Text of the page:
BoF VOICES at Soho Farmhouse: In conversation with Imran Amed

BoF at Soho House Imran Amed

This week, The Business of Fashion’s annual gathering of big thinkers returns to Soho Farmhouse in Oxfordshire with a line-up of speakers from the world’s biggest industries. Here, Soho House’s Chief Creative and Content Officer, Nabil Aliffi, talks to BoF founder and Shoreditch House member, Imran Amed, about what we can expect from this year’s event

‘When we first came up with the idea for VOICES, we wanted it to be disruptive. Fashion doesn’t exist in a bubble, and so I wanted to bring other voices into the conversation,’ says Imran Amed, the founder, CEO and editor-in-chief of The Business of Fashion. Since 2016, he has brought together the great minds of fashion with other industry big-thinkers and trailblazers who are shaping the wider world.

Over three days at Soho Farmhouse in Oxfordshire, a line-up of experts from the world’s leading sectors will reimagine the future of a post-pandemic fashion industry, set the agenda for its global community, and analyse its role within current global affairs through a series of in-person and digital events.

BoF at Soho House Imran Amed

This year, guest speakers include Dame Vivienne Westwood, Balenciaga CEO Cédric Charbit, mixed-media artist ALOK, and designer and climate change campaigner Daniel Lismore. ‘We have some great speakers, and to be able to bring it back to Soho Farmhouse where it all began is an absolute delight,’ says Amed. ‘It’s become such an important part of our annual event calendar and everyone in the fashion industry really looks forward to it.'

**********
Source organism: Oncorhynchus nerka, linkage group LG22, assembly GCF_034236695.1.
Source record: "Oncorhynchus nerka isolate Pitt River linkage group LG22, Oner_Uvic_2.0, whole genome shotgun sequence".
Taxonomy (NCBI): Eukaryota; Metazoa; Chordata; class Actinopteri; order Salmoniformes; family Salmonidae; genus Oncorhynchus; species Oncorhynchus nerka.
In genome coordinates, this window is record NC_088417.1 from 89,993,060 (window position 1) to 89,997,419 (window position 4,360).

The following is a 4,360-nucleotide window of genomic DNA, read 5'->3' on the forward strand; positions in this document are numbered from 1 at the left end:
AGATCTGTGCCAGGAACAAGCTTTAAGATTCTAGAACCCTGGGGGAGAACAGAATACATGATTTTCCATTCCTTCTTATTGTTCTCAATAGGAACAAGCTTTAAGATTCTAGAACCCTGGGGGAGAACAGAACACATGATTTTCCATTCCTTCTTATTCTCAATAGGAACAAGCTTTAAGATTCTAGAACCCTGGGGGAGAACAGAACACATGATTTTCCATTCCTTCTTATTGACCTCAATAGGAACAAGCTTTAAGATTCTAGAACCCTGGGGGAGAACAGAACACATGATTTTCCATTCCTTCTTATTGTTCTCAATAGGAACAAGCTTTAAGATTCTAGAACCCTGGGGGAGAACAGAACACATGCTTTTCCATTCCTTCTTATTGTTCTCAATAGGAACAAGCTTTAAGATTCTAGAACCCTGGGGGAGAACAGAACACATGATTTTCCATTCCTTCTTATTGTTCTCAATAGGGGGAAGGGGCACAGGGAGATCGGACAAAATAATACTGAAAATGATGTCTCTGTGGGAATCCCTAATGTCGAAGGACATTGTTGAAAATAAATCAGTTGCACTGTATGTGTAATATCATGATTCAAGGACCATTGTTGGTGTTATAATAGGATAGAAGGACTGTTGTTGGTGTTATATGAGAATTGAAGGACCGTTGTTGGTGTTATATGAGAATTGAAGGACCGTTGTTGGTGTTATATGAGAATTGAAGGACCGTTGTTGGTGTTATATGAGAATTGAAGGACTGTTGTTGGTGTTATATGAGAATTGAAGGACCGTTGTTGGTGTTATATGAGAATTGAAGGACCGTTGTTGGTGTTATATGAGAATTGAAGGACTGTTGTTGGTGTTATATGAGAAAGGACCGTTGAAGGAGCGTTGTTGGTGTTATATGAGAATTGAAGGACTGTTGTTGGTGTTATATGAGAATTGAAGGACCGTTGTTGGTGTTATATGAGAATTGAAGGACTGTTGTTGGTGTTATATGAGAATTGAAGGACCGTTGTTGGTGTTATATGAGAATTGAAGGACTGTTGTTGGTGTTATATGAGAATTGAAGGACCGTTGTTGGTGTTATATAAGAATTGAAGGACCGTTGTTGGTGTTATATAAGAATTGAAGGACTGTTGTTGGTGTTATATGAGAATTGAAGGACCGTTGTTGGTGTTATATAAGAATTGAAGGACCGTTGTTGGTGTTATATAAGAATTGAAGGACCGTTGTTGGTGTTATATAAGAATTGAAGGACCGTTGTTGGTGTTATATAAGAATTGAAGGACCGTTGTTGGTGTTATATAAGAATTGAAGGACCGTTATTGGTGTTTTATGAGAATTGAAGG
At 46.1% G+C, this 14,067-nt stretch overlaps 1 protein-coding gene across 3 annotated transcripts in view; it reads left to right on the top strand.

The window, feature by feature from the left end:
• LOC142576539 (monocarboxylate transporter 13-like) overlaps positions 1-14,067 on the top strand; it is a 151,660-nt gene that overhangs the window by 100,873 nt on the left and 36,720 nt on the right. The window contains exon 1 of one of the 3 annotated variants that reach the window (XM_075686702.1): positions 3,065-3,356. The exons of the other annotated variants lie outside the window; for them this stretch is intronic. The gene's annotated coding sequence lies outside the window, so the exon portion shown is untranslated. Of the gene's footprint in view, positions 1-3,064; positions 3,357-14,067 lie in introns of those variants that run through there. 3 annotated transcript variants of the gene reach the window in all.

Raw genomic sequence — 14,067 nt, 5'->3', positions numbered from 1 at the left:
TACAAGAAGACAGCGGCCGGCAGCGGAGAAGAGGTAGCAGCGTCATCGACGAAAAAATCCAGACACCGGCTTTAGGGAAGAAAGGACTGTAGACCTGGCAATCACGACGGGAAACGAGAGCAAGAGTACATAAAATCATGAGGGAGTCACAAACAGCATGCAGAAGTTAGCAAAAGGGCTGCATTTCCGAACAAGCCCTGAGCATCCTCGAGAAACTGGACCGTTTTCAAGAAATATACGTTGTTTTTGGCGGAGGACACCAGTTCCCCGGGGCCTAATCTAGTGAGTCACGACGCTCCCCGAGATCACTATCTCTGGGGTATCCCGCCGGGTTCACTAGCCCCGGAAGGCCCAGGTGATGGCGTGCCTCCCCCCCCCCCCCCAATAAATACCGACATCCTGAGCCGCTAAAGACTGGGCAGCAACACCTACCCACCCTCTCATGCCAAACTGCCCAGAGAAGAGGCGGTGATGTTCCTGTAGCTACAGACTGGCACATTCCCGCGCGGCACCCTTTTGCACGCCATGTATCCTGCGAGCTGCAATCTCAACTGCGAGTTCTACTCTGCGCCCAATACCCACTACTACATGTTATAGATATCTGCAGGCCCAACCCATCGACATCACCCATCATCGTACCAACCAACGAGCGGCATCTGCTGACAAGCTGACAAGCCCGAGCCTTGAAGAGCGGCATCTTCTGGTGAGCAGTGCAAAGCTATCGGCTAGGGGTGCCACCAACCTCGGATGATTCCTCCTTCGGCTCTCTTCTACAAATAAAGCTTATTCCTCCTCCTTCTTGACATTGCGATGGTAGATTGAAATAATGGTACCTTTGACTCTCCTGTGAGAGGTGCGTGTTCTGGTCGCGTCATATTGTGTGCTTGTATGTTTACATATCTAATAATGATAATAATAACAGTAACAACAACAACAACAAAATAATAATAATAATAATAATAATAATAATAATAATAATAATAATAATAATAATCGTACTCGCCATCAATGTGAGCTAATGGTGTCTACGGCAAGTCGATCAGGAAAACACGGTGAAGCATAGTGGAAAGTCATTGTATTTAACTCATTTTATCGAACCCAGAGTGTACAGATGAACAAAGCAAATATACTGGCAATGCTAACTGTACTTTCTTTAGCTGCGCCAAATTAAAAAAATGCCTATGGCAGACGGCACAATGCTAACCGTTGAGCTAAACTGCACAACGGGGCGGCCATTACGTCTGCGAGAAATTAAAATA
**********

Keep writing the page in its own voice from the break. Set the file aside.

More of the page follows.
Ahead of the event, Amed sat down with Soho House’s Chief Creative and Content Officer, Nabil Aliffi, on Zoom to talk about getting comfortable with uncomfortable conversations, building community, and this year’s topics.

How would you describe BoF VOICES?
‘It brings together the really important, relevant leaders from fashion and connects them with people from philanthropy, economics, health and wellness, music, technology, and innovation. When you bring interesting, highly curated groups of people together, you get this incredible burst of energy, learning, and human connection.’

What can we expect from BoF VOICES this year?
‘The themes at VOICES are emergent. They emerge while it’s happening. However, there are topics that are bubbling to the surface across all of our sessions. First, there’s the climate crisis: what tools, metrics, innovations and opportunities does the fashion industry have to address and reduce its carbon emissions? It’s front of mind for everyone in the world following COP26 in Glasgow.

‘Then there’s the metaverse: a word that wasn’t even in the common lexicon at the beginning of 2021. But with the rise of NFTs, the intersection between fashion and gaming and the continual blurring of physical and digital worlds, it’s coming up a lot in conversations.

‘And lastly, I think it would have to be intimacy and human connection. There’s a real desire for people to reconnect with other humans. It is core to the human experience.’

Whose idea was it to host VOICES at Soho Farmhouse in 2016? Did it take much convincing getting the fashion circuit to the English countryside?
‘It was tough, but we managed to get some really amazing people there. When they come to VOICES, they can expect meaningful conversations and some uncomfortable conversations. This isn’t a self-congratulatory PR platform. It’s an opportunity to take a hard look at the industry and ask: is this who we want to be? 'The success of that first year made our job a lot easier in the years that followed. We’ve had Alber Elbaz, Dries Van Noten, the CEOs of Gucci, Farfetch and Saint Laurent there in previous years. This time, we have the CEO of Balenciaga, Dame Vivienne Westwood and Tommy Hilfiger attending. Plus, lots of people outside of fashion who are just as exciting. About 50% of the attendees at VOICES are people that come back. It’s a real community. They mark it out in their calendar and say “I’m not missing it”.’